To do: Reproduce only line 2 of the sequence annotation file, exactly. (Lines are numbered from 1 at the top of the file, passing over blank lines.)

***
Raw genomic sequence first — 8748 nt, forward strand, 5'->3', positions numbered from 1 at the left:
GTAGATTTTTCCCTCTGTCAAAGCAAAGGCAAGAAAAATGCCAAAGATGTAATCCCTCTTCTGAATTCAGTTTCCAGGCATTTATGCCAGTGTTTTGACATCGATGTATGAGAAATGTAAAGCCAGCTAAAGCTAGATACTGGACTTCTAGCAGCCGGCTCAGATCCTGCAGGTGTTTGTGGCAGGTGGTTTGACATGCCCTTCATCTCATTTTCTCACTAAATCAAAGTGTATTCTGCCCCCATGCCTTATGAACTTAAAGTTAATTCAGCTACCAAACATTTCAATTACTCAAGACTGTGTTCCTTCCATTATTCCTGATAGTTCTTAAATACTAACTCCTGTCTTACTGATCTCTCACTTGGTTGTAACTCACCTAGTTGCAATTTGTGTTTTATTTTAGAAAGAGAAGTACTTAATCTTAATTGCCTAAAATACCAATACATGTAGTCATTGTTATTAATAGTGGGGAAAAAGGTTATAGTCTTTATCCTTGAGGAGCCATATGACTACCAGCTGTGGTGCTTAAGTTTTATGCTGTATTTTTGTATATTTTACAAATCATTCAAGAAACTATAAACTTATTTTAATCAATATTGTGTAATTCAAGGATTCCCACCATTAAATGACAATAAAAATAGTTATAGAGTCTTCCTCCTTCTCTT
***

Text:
GTAGATTTTTCCCTCTGTCAAAGCAAAGGCAAGAAAAATGCCAAAGATGTAATCCCTCTTCTGAATTCAGTTTCCAGGCATTTATGCCAGTGTTTTGACATCGATGTATGAGAAATGTAAAGCCAGCTAAAGCTAGATACTGGACTTCTAGCAGCCGGCTCAGATCCTGCAGGTGTTTGTGGCAGGTGGTTTGACATGCCCTTCATCTCATTTTCTCACTAAATCAAAGTGTATTCTGCCCCCATGCCTTATGAACTTAAAGTTAATTCAGCTACCAAACATTTCAATTACTCAAGACTGTGTTCCTTCCATTATTCCTGATAGTTCTTAAATACTAACTCCTGTCTTACTGATCTCTCACTTGGTTGTAACTCACCTAGTTGCAATTTGTGTTTTATTTTAGAAAGAGAAGTACTTAATCTTAATTGCCTAAAATACCAATACATGTAGTCATTGTTATTAATAGTGGGGAAAAAGGTTATAGTCTTTATCCTTGAGGAGCCATATGACTACCAGCTGTGGTGCTTAAGTTTTATGCTGTATTTTTGTATATTTTACAAATCATTCAAGAAACTATAAACTTATTTTAATCAATATTGTGTAATTCAAGGATTCCCACCATTAAATGACAATAAAAATAGTTATAGAGTCTTCCTCCTTCTCTT